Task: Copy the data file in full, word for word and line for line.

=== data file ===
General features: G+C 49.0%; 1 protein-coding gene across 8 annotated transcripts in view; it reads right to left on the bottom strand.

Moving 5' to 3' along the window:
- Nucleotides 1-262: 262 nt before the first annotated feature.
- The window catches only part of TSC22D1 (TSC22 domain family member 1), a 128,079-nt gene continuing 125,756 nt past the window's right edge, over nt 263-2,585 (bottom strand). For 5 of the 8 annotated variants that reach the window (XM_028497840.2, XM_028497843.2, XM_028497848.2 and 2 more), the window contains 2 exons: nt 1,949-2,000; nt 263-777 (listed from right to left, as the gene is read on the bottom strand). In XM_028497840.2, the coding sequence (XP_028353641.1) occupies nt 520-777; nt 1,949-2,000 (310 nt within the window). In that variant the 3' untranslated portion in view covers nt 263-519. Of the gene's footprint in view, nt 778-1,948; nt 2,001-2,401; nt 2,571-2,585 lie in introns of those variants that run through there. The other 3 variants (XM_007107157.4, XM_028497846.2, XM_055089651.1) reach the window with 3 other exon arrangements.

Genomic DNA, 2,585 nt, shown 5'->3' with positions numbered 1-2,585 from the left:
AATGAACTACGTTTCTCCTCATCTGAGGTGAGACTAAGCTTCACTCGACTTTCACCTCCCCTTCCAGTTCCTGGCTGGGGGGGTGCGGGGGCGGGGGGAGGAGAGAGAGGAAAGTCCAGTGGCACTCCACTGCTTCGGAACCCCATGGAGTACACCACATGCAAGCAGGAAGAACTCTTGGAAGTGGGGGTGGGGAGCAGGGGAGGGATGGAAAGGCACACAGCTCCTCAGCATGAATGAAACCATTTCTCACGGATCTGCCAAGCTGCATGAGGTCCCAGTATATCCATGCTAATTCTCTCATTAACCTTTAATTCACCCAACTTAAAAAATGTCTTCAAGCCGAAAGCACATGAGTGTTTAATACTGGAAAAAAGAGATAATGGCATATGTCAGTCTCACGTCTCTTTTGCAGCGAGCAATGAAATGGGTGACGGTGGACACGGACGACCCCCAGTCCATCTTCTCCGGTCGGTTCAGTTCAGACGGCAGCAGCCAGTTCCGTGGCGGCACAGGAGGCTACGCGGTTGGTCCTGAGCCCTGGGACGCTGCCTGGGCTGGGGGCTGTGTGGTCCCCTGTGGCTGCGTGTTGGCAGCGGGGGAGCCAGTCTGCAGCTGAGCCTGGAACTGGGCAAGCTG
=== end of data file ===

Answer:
General features: G+C 49.0%; 1 protein-coding gene across 8 annotated transcripts in view; it reads right to left on the bottom strand.

Moving 5' to 3' along the window:
- Nucleotides 1-262: 262 nt before the first annotated feature.
- The window catches only part of TSC22D1 (TSC22 domain family member 1), a 128,079-nt gene continuing 125,756 nt past the window's right edge, over nt 263-2,585 (bottom strand). For 5 of the 8 annotated variants that reach the window (XM_028497840.2, XM_028497843.2, XM_028497848.2 and 2 more), the window contains 2 exons: nt 1,949-2,000; nt 263-777 (listed from right to left, as the gene is read on the bottom strand). In XM_028497840.2, the coding sequence (XP_028353641.1) occupies nt 520-777; nt 1,949-2,000 (310 nt within the window). In that variant the 3' untranslated portion in view covers nt 263-519. Of the gene's footprint in view, nt 778-1,948; nt 2,001-2,401; nt 2,571-2,585 lie in introns of those variants that run through there. The other 3 variants (XM_007107157.4, XM_028497846.2, XM_055089651.1) reach the window with 3 other exon arrangements.

Genomic DNA, 2,585 nt, shown 5'->3' with positions numbered 1-2,585 from the left:
AATGAACTACGTTTCTCCTCATCTGAGGTGAGACTAAGCTTCACTCGACTTTCACCTCCCCTTCCAGTTCCTGGCTGGGGGGGTGCGGGGGCGGGGGGAGGAGAGAGAGGAAAGTCCAGTGGCACTCCACTGCTTCGGAACCCCATGGAGTACACCACATGCAAGCAGGAAGAACTCTTGGAAGTGGGGGTGGGGAGCAGGGGAGGGATGGAAAGGCACACAGCTCCTCAGCATGAATGAAACCATTTCTCACGGATCTGCCAAGCTGCATGAGGTCCCAGTATATCCATGCTAATTCTCTCATTAACCTTTAATTCACCCAACTTAAAAAATGTCTTCAAGCCGAAAGCACATGAGTGTTTAATACTGGAAAAAAGAGATAATGGCATATGTCAGTCTCACGTCTCTTTTGCAGCGAGCAATGAAATGGGTGACGGTGGACACGGACGACCCCCAGTCCATCTTCTCCGGTCGGTTCAGTTCAGACGGCAGCAGCCAGTTCCGTGGCGGCACAGGAGGCTACGCGGTTGGTCCTGAGCCCTGGGACGCTGCCTGGGCTGGGGGCTGTGTGGTCCCCTGTGGCTGCGTGTTGGCAGCGGGGGAGCCAGTCTGCAGCTGAGCCTGGAACTGGGCAAGCTG